Saturday, November 3, 2012

Outdoor Education in the Snow

As we move into winter, it is still important to get outdoors at least some of the time.  Here, you see Alice getting some help fixing her gloves with her "papa" in the snow.  There are all the typical fun things to do in the snow like build a snowman, have a snowball fight and make snow angels, but even these super fun activities can get pretty old quickly.  I know getting outdoors everyday might be asking too much for a time of year when the days are short and darkness comes early, preparing for the cold makes it take longer to get ready for the outdoors and there is more to "clean up" when you come back in.  In addition, you are busy with holiday baking and other preparations, but it is so worth it when you consider the positive impact the outdoors will have on the mood of your kids and yourself.  

Most of us in the Western States particularly enjoy the thrill of downhill skiing and snow boarding, but cross country skiing is a great replacement to hiking this time of year.  There is host of choices when it comes to winter sports to try if you have the means and time for a vacation together but I'm talking about quick activities you can do right at home (assuming it is cold enough outside).

Here are some other things you can try:

  1. Build a snow fort or Igloo.  This is a great trial and error lesson in building and engineering if you have enough snow to do it.  Take photos and record your efforts each day you try together.  Once inside, put together a "journal" like a good scientist would recording what worked and what didn't.  There is a Curious George episode you can watch together for the very young.  This is only a portion of the actual episode, but I'm pretty sure you can borrow the episodes from Netflix or maybe it'll even be showing soon.  You might also try hulu.
  2. If the roads are safe, drive to a wooded area and take cover from the wind and chill in the trees while you read, "Stopping by Woods on a Snowy Evening".  Sit quietly and just listen to the winter woods for a few minutes.  Instruct your children to really think about what they hear and see.  Then, while you drive home, ask them to write a story, poem or description about what the woods are like in the quiet of winter.  
  3. Go on a footprint walk.  Even though many animals migrate or hibernate through the winter, there are still plenty around and on the move foraging this time of year as well.  Find an area where you can go for a short easy hike and find as many footprints as you can while you walk (snowshoe, or ski) the area.  sketch the shapes of the footprints, or if you can, photograph the footprints (pretty tough to do, but possible if the light is just right).
  4. Look up A Guide to Nature in Winter by Donald Stokes - This is an old book now, but its a good one for learning about how to do nature observations in winter and getting fresh ideas for things you can look for.  Look for wasp or midge "apartments" on dried goldenrod stems sticking out above the snow.  Draw twigs and branches you see while you are outdoors with your kids.  Go bird watching.  Learn which birds are still in the area, put out a little seed for them and then sit very still and wait for them to come.  Identify those that you see. .  .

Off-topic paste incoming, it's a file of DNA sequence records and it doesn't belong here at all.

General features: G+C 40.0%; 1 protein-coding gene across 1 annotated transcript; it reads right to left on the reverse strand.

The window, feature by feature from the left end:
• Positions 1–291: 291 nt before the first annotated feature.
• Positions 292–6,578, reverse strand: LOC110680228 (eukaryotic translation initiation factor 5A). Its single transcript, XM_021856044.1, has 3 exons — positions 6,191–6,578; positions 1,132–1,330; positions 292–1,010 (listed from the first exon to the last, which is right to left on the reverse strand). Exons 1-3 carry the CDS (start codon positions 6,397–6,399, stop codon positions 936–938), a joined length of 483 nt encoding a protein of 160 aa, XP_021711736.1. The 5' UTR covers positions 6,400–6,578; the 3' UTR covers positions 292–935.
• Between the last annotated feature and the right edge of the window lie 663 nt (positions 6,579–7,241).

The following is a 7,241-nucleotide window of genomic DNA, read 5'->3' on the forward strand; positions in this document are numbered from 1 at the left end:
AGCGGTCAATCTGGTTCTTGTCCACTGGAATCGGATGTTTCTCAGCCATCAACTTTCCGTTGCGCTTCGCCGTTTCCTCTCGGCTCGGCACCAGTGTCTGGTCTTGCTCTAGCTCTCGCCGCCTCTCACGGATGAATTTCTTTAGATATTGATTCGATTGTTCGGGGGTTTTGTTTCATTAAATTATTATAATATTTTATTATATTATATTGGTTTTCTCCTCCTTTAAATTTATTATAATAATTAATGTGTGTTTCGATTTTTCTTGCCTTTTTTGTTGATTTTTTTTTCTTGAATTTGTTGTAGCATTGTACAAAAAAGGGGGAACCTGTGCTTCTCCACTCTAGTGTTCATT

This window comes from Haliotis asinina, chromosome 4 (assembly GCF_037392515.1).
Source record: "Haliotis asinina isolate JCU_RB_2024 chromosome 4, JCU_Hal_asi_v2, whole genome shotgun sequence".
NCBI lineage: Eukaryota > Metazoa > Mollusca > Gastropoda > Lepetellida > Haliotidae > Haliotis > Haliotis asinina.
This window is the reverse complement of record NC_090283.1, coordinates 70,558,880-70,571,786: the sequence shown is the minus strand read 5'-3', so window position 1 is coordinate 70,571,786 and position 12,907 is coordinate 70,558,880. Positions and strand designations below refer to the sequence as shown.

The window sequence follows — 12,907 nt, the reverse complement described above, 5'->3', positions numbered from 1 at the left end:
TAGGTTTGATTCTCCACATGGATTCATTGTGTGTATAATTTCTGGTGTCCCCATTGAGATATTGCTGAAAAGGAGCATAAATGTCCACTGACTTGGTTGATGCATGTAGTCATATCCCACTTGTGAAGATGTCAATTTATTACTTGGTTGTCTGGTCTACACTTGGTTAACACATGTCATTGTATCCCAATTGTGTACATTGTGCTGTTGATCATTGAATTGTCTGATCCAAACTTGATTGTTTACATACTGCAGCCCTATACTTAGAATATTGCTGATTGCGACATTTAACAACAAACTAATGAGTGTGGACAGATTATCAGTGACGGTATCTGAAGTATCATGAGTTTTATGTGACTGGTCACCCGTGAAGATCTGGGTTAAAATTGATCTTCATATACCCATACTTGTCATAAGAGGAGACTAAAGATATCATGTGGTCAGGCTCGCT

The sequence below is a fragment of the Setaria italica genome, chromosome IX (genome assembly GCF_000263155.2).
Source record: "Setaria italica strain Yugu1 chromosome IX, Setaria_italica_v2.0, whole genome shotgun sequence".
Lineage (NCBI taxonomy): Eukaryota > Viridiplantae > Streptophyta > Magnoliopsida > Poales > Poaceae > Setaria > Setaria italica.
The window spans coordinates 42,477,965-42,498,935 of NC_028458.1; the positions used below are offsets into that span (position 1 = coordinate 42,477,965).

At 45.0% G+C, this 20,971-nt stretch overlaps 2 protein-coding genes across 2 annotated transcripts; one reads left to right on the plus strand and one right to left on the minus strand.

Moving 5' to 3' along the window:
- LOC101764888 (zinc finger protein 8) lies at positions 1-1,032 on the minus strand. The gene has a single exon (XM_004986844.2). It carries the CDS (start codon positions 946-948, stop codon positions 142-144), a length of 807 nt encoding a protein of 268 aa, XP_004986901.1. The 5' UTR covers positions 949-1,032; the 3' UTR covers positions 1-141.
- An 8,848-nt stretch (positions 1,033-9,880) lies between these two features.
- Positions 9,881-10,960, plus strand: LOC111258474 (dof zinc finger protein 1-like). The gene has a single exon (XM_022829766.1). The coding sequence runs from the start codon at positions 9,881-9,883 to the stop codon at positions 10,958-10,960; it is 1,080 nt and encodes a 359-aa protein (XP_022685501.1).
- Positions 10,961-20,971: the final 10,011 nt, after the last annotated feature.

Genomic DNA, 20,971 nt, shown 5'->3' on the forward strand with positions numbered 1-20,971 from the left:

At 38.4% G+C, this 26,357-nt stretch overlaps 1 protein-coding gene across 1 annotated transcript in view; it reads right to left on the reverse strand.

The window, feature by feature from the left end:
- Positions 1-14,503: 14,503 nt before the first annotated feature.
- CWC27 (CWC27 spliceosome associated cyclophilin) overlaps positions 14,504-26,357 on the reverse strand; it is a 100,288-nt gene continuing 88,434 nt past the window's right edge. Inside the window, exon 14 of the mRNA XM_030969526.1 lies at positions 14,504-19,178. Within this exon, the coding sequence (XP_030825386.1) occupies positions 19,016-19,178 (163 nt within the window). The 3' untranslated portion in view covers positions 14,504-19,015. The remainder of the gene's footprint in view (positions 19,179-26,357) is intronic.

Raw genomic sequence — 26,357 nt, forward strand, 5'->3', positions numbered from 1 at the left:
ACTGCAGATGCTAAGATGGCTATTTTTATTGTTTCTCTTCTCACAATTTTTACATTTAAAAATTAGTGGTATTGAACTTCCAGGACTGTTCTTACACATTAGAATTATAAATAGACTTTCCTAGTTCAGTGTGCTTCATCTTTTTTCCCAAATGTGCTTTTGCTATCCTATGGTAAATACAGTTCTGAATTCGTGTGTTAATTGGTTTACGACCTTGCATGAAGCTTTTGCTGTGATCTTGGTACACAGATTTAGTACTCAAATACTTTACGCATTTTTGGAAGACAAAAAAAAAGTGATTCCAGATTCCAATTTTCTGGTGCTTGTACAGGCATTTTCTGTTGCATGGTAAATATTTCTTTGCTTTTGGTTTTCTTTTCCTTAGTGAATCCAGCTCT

5. From the cozy indoors, sit near the biggest window in your space and have the kids do some free writing about how winter makes them feel.  For older kids, ask them to go back through the free writing that was completed and incorporate some of those feelings into a poem that uses winter symbols metaphorically to illustrate their feelings about winter.
  6. Have your kids spend ten minutes outside looking for 5 "winter symbols" they can sketch quickly.  When they come in, they can turn their sketches into drawings while sipping on some cocoa - to make the cocoa really special, drop a peppermint stick in it.
  7. Go people watching.  Find a somewhat sheltered park bench or place to sit in a public space.  Draw people passing buy in their winter wear or looking into a shop window decorated for the holidays, describe the people you see to illuminate mood.  Do the people shuffle or do they glide?  Are they hunched over and looking down, or are the briskly walking along erect and smiling?
  8. Spend at  4-6 consecutive weeks one day/week noting when the sun rose, when it set and how high in the sky it appeared at noon.  
  9. Go out at least one evening after dark during the full moon and draw the winter you see as it looks lit in silver instead of gold.
  10. Decorate an outdoor tree (even if it is a small palm tree).  You can make snowflakes out of foil or use outdoor lights and decor you already own (or both) if you are worried about sentimental decorations being ruined in the weather.  You don't have to decorate for Christmas either.  Hanukkah and Kwanzaa both also occur in December.  Use decor that matches your family's religion's nearest holiday in time.  For example, blue and gold decor with menorahs will work well for Hanukkah or green and red candle decorations for Kwanzaa.  Hindu? hang lights to celebrate Diwali and put up a laminated sign about the holiday for non-Hindi neighbors. 

No comments:

Post a Comment

Thanks for your comments!